The transcription factor Nr4a1 has been shown by our group and others to regulate both monocyte development and macrophage activation, but its capacity to regulate tissue macrophage development has not been investigated19,25,26. In this report, we identify a novel subset of CD11b−F4/80+ tissue macrophages in the thymus that selectively function to clear apoptotic thymocytes. Importantly, we show that NR4A1 is critical for the development of this thymic macrophage population, as these cells are drastically reduced in mice lacking Nr4a1 expression in myeloid cells. It is likely that the remaining thymic CD11b−F4/80+ cells in Nr4A1−/− mice represent an additional tissue macrophage population that is independent of NR4A1. Tissue macrophage development in the bone marrow, brain, and spleen in Nr4a1−/− mice appeared normal (Fig. 2), indicating that Nr4a1-deficiency does not result in defects in global macrophage development. However, we do not rule out that NR4A1 may control the development of additional specialized macrophage subsets in tissues not examined in the current study.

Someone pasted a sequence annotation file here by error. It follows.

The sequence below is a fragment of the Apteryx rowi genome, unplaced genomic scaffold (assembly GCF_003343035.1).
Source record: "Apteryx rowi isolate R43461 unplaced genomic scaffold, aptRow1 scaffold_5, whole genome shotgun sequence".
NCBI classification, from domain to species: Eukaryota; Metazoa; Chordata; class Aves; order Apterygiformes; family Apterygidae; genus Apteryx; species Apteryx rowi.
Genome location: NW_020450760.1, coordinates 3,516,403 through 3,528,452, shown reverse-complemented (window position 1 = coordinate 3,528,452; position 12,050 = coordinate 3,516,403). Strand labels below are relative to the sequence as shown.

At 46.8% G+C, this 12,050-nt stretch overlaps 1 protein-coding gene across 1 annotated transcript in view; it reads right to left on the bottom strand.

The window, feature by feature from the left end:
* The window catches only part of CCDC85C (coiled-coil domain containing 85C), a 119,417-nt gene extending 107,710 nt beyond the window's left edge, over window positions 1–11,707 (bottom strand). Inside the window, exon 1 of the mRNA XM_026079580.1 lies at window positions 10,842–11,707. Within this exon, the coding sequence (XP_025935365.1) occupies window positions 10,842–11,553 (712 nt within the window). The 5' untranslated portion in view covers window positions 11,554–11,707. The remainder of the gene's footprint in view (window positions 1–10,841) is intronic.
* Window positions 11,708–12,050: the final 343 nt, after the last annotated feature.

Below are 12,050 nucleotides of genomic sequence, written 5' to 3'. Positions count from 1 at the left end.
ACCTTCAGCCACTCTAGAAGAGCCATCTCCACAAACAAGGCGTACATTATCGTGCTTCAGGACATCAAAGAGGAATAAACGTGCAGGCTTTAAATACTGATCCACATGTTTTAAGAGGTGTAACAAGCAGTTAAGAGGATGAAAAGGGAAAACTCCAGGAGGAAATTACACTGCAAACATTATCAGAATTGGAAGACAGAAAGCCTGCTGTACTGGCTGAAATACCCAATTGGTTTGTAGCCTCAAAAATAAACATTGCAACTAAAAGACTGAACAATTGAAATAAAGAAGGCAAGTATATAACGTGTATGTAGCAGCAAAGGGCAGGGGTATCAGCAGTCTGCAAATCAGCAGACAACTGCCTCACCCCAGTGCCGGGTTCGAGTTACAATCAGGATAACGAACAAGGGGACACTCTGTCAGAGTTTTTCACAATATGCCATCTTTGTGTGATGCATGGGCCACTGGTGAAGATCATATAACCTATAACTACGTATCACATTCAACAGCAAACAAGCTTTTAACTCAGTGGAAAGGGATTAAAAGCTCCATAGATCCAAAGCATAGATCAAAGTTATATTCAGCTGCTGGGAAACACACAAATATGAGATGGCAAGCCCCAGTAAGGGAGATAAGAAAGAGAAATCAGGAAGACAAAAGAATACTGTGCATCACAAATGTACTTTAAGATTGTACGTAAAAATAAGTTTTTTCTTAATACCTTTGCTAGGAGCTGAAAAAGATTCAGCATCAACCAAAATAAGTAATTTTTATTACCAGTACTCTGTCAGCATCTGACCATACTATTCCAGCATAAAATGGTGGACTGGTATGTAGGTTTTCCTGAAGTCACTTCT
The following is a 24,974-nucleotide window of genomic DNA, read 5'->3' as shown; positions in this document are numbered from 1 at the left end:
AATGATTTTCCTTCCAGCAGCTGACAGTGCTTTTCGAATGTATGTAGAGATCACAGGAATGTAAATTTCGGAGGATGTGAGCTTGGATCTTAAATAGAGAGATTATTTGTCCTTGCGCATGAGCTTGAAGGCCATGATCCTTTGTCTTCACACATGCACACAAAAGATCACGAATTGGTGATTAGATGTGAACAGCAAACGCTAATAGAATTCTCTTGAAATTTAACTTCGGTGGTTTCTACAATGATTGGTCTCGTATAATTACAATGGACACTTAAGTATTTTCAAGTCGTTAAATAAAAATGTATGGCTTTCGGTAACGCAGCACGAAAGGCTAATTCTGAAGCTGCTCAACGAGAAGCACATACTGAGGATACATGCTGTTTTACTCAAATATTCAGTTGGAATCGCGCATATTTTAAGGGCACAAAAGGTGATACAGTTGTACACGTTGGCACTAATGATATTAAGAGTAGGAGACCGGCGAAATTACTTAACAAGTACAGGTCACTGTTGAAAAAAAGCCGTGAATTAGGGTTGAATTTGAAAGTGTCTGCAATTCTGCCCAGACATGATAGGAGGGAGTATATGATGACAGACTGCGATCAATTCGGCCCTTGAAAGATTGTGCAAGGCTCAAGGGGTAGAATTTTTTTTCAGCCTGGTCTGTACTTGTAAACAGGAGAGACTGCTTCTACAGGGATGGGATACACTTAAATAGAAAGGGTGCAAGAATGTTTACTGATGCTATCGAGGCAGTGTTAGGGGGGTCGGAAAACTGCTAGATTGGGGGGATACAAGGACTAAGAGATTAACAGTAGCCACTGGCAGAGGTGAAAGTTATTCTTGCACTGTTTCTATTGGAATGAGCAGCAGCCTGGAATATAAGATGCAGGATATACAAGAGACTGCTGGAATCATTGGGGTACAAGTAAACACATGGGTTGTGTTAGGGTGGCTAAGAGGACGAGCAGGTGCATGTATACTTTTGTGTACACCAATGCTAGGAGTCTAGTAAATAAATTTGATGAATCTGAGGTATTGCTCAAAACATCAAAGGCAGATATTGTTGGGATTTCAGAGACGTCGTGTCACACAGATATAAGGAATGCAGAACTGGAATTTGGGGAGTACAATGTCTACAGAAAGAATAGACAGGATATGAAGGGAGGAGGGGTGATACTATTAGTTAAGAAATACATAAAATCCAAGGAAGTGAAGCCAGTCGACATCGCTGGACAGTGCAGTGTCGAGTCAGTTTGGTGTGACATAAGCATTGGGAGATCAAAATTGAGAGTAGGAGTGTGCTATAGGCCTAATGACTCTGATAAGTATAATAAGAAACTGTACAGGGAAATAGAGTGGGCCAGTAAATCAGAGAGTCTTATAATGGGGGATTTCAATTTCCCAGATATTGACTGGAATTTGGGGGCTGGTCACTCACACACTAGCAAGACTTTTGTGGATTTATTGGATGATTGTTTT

NR4A1 functions as the master transcriptional regulator of the non-classical, patrolling subset of monocytes. Patrolling monocytes function by surveying the vasculature for both tissue damage and infection, however whether these cells are terminally differentiated or whether they extravasate into tissue and contribute to macrophage populations is currently unclear27. We hypothesized that any developmental defect observed within tissue macrophage populations in Nr4a1-deficient mice would likely be due to the absence of patrolling monocytes. However, analysis of Cx3cr1-deficient mice, which function as an alternative model of patrolling monocyte deficiency, showed no defect in CD11b−F4/80+ thymic macrophage subset development (Fig. 5f). Further, analysis of chimerism of CD11b−F4/80+ thymic macrophages following parabiosis indicated that circulating short-lived adult monocytes likely do not contribute to the thymic macrophage population (Fig. 5g). However, due to the duration of the parabiosis experiment (4 weeks), our results rule out short lived-circulating monocytes as potential parent cells for NR4A1-dependent thymic macrophages but not longer-lived circulating monocytes or progenitors. Utilizing a Flt3-cre; Rosa26-YFP fate-mapping system, whereby HSC-derived cells are labeled with YFP, we found that the thymic CD11b−F4/80+ cells either have at some point, or currently express, Flt3 (Fig. 5b). Our bone marrow transplant studies also support the notion that these cells are HSC-derived.